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Case of newborn seized in hospital to be back in court in March

Hey there, time traveller!
This article was published 13/2/2019 (509 days ago), so information in it may no longer be current.

A woman holds a photo of a baby and an eagle feather at a press conference in support of the mother who's newborn baby was seized from hospital by Manitoba's Child and Family Services (CFS) at First Nations Family Advocate Office in Winnipeg on Friday, January 11, 2019. The family of a newborn seen in a social media video being taken away by police in hospital will be back in court next month in an effort to get the baby back. THE CANADIAN PRESS/John Woods

A woman holds a photo of a baby and an eagle feather at a press conference in support of the mother who's newborn baby was seized from hospital by Manitoba's Child and Family Services (CFS) at First Nations Family Advocate Office in Winnipeg on Friday, January 11, 2019. The family of a newborn seen in a social media video being taken away by police in hospital will be back in court next month in an effort to get the baby back. THE CANADIAN PRESS/John Woods

WINNIPEG - A family trying to get back a newborn who was seen in a social media video being taken away by police in a Winnipeg hospital is to be back in court in March.

The video of the infant was broadcast live on Facebook by the woman's uncle in January, and First Nations leaders have said it shows a child-welfare system biased against Indigenous people.

The video shows the mother sitting in a Winnipeg hospital bed and cradling the newborn in her arms as social workers and police explain the child is being taken into care. The mother cries softly before officers place the newborn in a car seat and take her away.

The family cannot be identified under Manitoba law.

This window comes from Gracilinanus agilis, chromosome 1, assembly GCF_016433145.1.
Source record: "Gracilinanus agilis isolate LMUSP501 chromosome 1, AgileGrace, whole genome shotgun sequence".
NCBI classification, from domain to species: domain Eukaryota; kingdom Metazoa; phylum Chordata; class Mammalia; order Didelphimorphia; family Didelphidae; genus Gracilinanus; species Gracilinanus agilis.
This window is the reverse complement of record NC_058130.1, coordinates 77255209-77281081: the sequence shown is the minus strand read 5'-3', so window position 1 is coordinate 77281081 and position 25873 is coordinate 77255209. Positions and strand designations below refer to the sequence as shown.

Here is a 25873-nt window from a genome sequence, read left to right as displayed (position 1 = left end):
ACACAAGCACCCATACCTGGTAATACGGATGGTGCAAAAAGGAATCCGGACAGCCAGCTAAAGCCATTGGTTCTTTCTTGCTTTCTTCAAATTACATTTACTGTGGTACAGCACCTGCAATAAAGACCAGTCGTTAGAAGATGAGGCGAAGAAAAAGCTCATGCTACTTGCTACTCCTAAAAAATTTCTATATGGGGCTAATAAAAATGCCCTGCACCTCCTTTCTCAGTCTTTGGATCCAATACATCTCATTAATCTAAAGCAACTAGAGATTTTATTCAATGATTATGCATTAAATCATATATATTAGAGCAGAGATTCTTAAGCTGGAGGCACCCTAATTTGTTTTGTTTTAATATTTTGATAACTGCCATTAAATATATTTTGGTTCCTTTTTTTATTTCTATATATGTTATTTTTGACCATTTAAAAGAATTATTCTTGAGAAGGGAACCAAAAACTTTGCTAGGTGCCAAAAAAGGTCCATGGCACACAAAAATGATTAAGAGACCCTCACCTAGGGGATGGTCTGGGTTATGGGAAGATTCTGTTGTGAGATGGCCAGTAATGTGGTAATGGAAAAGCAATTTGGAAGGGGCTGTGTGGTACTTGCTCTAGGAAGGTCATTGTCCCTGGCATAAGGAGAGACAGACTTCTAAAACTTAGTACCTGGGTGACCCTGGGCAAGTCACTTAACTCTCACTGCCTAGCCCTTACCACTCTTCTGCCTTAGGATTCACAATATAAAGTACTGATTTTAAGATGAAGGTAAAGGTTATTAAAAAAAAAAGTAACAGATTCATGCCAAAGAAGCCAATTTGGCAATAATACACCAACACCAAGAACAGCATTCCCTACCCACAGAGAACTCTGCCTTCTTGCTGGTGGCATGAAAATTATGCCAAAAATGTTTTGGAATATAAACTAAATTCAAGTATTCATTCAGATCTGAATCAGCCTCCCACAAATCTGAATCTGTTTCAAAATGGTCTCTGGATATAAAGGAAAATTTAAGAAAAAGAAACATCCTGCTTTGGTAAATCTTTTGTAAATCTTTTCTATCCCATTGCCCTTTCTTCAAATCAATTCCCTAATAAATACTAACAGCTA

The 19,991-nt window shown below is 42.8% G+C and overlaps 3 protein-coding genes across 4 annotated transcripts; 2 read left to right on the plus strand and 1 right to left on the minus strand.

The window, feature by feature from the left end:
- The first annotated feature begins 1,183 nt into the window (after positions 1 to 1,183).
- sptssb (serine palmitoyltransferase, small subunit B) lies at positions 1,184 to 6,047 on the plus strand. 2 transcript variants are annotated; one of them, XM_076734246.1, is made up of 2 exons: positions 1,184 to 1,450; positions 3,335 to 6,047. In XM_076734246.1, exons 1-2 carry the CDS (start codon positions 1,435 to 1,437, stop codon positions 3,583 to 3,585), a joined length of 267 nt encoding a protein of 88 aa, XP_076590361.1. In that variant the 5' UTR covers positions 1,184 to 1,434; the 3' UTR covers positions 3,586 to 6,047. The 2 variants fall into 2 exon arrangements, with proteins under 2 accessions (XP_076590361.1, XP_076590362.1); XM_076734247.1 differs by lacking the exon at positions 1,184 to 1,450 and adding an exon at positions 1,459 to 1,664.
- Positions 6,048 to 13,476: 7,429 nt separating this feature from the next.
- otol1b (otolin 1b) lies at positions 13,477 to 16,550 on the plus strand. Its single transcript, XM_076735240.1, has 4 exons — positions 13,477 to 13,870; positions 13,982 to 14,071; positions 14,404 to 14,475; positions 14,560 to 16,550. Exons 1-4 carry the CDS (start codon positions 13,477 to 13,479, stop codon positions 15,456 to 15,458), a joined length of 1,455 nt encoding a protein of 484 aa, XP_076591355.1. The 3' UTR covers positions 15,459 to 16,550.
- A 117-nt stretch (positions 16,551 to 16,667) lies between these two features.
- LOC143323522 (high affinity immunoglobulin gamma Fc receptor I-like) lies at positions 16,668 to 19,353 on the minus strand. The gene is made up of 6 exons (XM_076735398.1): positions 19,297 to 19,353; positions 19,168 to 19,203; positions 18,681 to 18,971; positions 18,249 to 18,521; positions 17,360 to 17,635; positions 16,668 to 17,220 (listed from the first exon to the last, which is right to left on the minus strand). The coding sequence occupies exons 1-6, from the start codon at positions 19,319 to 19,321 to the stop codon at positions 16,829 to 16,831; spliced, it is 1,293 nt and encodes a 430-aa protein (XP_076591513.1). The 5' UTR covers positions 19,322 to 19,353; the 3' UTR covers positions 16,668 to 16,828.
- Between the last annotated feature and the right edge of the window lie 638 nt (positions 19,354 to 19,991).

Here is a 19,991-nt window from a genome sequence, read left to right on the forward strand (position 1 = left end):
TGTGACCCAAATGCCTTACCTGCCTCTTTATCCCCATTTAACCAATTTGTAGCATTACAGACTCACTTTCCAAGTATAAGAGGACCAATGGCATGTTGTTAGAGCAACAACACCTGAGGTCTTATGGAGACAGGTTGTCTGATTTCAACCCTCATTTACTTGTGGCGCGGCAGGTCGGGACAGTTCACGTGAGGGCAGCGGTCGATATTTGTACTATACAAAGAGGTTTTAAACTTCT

The General Child and Family Services Authority oversees the social workers who apprehended the baby but is no longer involved in the case. It has said it stands by its decision.

At a child protection hearing Wednesday, the case was moved forward to an intake court on March 21. The judge in that court will have more information from the newborn's family and the First Nations child and family services agency, and will attempt to find a resolution.

If it cannot be resolved there, it will go to trial.

Statistics from the Manitoba government show that newborn apprehensions occur, on average, about once a day. About 90 per cent of kids in care are Indigenous.

Documents filed in court said there were two possible fathers of the newborn, and last week court heard a man had come forward saying he was the father.

The documents also said hospital staff believed the mother was drunk and smelled of alcohol when she was brought to the hospital to have the baby. In a news conference with family a day after the baby was apprehended, the mother and her family admitted she'd struggled with addiction and had sought help before and during her pregnancy, but they disputed the allegation she was intoxicated during labour.

The mother has said she would like the baby to be in the care of her aunt.

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